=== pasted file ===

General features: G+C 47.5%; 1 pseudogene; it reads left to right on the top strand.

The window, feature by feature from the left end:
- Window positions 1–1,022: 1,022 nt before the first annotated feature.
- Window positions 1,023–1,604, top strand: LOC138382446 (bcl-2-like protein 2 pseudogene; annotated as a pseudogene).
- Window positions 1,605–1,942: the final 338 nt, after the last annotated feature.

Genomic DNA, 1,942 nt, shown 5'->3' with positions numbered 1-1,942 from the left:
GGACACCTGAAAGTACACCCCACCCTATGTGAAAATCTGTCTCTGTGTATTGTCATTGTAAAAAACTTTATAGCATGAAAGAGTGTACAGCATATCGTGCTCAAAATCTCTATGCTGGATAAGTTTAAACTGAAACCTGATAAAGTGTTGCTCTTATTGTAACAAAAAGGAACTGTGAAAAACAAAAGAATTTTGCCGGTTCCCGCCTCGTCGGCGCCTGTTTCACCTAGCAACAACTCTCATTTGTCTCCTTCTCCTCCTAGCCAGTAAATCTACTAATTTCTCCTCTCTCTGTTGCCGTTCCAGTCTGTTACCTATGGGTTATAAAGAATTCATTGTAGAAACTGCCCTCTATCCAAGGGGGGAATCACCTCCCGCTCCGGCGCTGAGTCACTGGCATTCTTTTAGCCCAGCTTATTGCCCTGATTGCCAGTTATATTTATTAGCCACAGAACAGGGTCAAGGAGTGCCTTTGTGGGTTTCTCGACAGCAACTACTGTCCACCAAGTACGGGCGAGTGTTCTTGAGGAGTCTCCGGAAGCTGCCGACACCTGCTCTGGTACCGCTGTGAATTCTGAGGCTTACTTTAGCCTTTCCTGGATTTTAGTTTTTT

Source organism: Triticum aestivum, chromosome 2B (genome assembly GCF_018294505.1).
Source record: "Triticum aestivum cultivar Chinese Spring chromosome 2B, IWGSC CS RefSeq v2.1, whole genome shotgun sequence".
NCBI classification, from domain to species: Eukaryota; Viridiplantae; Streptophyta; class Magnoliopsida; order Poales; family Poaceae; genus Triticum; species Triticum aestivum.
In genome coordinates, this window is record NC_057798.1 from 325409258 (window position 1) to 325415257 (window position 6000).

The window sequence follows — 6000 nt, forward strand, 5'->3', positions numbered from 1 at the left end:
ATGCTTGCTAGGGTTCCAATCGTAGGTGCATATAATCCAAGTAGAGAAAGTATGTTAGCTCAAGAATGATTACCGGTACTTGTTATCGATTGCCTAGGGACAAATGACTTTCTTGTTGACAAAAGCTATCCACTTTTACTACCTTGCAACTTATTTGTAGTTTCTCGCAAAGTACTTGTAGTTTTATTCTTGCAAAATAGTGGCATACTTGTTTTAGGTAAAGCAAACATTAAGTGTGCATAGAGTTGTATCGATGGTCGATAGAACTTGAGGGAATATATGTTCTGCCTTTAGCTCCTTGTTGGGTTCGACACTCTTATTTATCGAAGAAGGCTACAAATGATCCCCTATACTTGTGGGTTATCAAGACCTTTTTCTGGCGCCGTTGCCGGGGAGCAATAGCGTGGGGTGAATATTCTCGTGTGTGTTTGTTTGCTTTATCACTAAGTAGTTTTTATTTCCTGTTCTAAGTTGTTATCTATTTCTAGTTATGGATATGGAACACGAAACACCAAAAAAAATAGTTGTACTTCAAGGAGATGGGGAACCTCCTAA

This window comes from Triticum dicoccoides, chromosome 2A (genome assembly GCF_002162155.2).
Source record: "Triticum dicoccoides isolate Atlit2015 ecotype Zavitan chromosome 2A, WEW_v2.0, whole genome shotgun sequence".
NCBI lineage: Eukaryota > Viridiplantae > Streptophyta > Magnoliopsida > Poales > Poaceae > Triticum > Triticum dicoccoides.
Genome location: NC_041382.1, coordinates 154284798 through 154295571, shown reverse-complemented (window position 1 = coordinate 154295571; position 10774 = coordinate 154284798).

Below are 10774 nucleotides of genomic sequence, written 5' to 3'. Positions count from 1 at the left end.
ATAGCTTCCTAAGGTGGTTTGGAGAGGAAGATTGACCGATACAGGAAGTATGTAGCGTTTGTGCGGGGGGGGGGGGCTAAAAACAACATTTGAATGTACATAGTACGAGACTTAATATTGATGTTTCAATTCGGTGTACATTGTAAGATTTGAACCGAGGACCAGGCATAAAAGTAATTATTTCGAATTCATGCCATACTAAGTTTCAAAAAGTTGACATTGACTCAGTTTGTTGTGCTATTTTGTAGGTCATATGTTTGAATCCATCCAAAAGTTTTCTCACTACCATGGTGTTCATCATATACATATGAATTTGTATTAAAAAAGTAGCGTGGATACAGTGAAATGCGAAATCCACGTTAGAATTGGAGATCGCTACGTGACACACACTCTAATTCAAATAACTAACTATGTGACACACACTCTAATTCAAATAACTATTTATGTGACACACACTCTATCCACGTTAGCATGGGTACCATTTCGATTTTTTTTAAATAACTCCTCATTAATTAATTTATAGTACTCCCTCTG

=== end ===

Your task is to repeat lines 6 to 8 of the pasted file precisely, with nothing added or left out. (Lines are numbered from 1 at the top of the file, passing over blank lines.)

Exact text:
Genomic DNA, 1,942 nt, shown 5'->3' with positions numbered 1-1,942 from the left:
GGACACCTGAAAGTACACCCCACCCTATGTGAAAATCTGTCTCTGTGTATTGTCATTGTAAAAAACTTTATAGCATGAAAGAGTGTACAGCATATCGTGCTCAAAATCTCTATGCTGGATAAGTTTAAACTGAAACCTGATAAAGTGTTGCTCTTATTGTAACAAAAAGGAACTGTGAAAAACAAAAGAATTTTGCCGGTTCCCGCCTCGTCGGCGCCTGTTTCACCTAGCAACAACTCTCATTTGTCTCCTTCTCCTCCTAGCCAGTAAATCTACTAATTTCTCCTCTCTCTGTTGCCGTTCCAGTCTGTTACCTATGGGTTATAAAGAATTCATTGTAGAAACTGCCCTCTATCCAAGGGGGGAATCACCTCCCGCTCCGGCGCTGAGTCACTGGCATTCTTTTAGCCCAGCTTATTGCCCTGATTGCCAGTTATATTTATTAGCCACAGAACAGGGTCAAGGAGTGCCTTTGTGGGTTTCTCGACAGCAACTACTGTCCACCAAGTACGGGCGAGTGTTCTTGAGGAGTCTCCGGAAGCTGCCGACACCTGCTCTGGTACCGCTGTGAATTCTGAGGCTTACTTTAGCCTTTCCTGGATTTTAGTTTTTT

Source organism: Triticum aestivum, chromosome 2B (genome assembly GCF_018294505.1).